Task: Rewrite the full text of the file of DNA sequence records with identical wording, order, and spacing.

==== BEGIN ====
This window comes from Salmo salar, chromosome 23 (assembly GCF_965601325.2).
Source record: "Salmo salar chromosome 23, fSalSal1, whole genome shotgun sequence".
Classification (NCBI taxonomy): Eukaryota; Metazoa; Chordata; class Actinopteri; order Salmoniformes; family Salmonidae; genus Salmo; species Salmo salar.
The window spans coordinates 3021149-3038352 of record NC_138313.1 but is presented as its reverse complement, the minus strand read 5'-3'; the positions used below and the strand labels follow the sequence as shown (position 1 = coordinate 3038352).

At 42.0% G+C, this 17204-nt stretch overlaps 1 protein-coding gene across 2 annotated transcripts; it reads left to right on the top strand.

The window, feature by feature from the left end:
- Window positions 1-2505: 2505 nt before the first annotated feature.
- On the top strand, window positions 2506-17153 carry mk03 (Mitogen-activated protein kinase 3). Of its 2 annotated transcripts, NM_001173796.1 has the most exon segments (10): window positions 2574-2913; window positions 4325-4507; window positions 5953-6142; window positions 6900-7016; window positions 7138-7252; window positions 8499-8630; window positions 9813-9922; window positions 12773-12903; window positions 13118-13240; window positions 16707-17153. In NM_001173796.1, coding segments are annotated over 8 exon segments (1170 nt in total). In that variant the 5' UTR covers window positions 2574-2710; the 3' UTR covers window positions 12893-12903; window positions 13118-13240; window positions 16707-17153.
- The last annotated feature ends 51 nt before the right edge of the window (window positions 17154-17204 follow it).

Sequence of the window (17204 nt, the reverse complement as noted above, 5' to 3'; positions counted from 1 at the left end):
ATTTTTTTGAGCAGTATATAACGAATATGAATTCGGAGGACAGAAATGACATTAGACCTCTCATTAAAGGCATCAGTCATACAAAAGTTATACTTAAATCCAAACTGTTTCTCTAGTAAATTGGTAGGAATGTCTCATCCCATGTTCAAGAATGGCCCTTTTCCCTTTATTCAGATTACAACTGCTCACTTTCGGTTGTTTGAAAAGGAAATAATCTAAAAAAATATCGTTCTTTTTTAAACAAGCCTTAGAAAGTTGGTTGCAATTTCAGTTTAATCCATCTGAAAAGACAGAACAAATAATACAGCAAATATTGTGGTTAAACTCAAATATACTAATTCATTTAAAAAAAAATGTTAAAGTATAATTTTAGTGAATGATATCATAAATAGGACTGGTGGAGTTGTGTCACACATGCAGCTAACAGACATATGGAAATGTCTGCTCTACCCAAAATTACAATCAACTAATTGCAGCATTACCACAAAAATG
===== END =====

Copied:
This window comes from Salmo salar, chromosome 23 (assembly GCF_965601325.2).
Source record: "Salmo salar chromosome 23, fSalSal1, whole genome shotgun sequence".
Classification (NCBI taxonomy): Eukaryota; Metazoa; Chordata; class Actinopteri; order Salmoniformes; family Salmonidae; genus Salmo; species Salmo salar.
The window spans coordinates 3021149-3038352 of record NC_138313.1 but is presented as its reverse complement, the minus strand read 5'-3'; the positions used below and the strand labels follow the sequence as shown (position 1 = coordinate 3038352).

At 42.0% G+C, this 17204-nt stretch overlaps 1 protein-coding gene across 2 annotated transcripts; it reads left to right on the top strand.

The window, feature by feature from the left end:
- Window positions 1-2505: 2505 nt before the first annotated feature.
- On the top strand, window positions 2506-17153 carry mk03 (Mitogen-activated protein kinase 3). Of its 2 annotated transcripts, NM_001173796.1 has the most exon segments (10): window positions 2574-2913; window positions 4325-4507; window positions 5953-6142; window positions 6900-7016; window positions 7138-7252; window positions 8499-8630; window positions 9813-9922; window positions 12773-12903; window positions 13118-13240; window positions 16707-17153. In NM_001173796.1, coding segments are annotated over 8 exon segments (1170 nt in total). In that variant the 5' UTR covers window positions 2574-2710; the 3' UTR covers window positions 12893-12903; window positions 13118-13240; window positions 16707-17153.
- The last annotated feature ends 51 nt before the right edge of the window (window positions 17154-17204 follow it).

Sequence of the window (17204 nt, the reverse complement as noted above, 5' to 3'; positions counted from 1 at the left end):
ATTTTTTTGAGCAGTATATAACGAATATGAATTCGGAGGACAGAAATGACATTAGACCTCTCATTAAAGGCATCAGTCATACAAAAGTTATACTTAAATCCAAACTGTTTCTCTAGTAAATTGGTAGGAATGTCTCATCCCATGTTCAAGAATGGCCCTTTTCCCTTTATTCAGATTACAACTGCTCACTTTCGGTTGTTTGAAAAGGAAATAATCTAAAAAAATATCGTTCTTTTTTAAACAAGCCTTAGAAAGTTGGTTGCAATTTCAGTTTAATCCATCTGAAAAGACAGAACAAATAATACAGCAAATATTGTGGTTAAACTCAAATATACTAATTCATTTAAAAAAAAATGTTAAAGTATAATTTTAGTGAATGATATCATAAATAGGACTGGTGGAGTTGTGTCACACATGCAGCTAACAGACATATGGAAATGTCTGCTCTACCCAAAATTACAATCAACTAATTGCAGCATTACCACAAAAATG